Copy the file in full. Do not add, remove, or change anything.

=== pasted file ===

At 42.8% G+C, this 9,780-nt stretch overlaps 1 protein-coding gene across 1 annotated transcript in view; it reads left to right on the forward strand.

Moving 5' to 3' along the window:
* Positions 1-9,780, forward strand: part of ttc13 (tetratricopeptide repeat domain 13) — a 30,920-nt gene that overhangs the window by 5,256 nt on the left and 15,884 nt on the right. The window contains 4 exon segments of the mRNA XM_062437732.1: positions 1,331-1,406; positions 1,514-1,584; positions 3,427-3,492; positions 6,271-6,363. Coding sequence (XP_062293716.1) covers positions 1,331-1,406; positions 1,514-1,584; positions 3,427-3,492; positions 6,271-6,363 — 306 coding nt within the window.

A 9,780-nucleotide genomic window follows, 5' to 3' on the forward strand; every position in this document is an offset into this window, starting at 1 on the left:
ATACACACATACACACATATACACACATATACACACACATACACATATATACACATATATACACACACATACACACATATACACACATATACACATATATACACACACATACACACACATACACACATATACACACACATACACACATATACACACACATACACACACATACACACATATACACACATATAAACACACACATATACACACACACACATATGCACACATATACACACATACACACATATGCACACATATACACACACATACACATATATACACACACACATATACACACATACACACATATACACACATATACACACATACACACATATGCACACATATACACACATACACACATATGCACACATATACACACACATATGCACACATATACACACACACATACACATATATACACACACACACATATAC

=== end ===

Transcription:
At 42.8% G+C, this 9,780-nt stretch overlaps 1 protein-coding gene across 1 annotated transcript in view; it reads left to right on the forward strand.

Moving 5' to 3' along the window:
* Positions 1-9,780, forward strand: part of ttc13 (tetratricopeptide repeat domain 13) — a 30,920-nt gene that overhangs the window by 5,256 nt on the left and 15,884 nt on the right. The window contains 4 exon segments of the mRNA XM_062437732.1: positions 1,331-1,406; positions 1,514-1,584; positions 3,427-3,492; positions 6,271-6,363. Coding sequence (XP_062293716.1) covers positions 1,331-1,406; positions 1,514-1,584; positions 3,427-3,492; positions 6,271-6,363 — 306 coding nt within the window.

A 9,780-nucleotide genomic window follows, 5' to 3' on the forward strand; every position in this document is an offset into this window, starting at 1 on the left:
ATACACACATACACACATATACACACATATACACACACATACACATATATACACATATATACACACACATACACACATATACACACATATACACATATATACACACACATACACACACATACACACATATACACACACATACACACATATACACACACATACACACACATACACACATATACACACATATAAACACACACATATACACACACACACATATGCACACATATACACACATACACACATATGCACACATATACACACACATACACATATATACACACACACATATACACACATACACACATATACACACATATACACACATACACACATATGCACACATATACACACATACACACATATGCACACATATACACACACATATGCACACATATACACACACACATACACATATATACACACACACACATATAC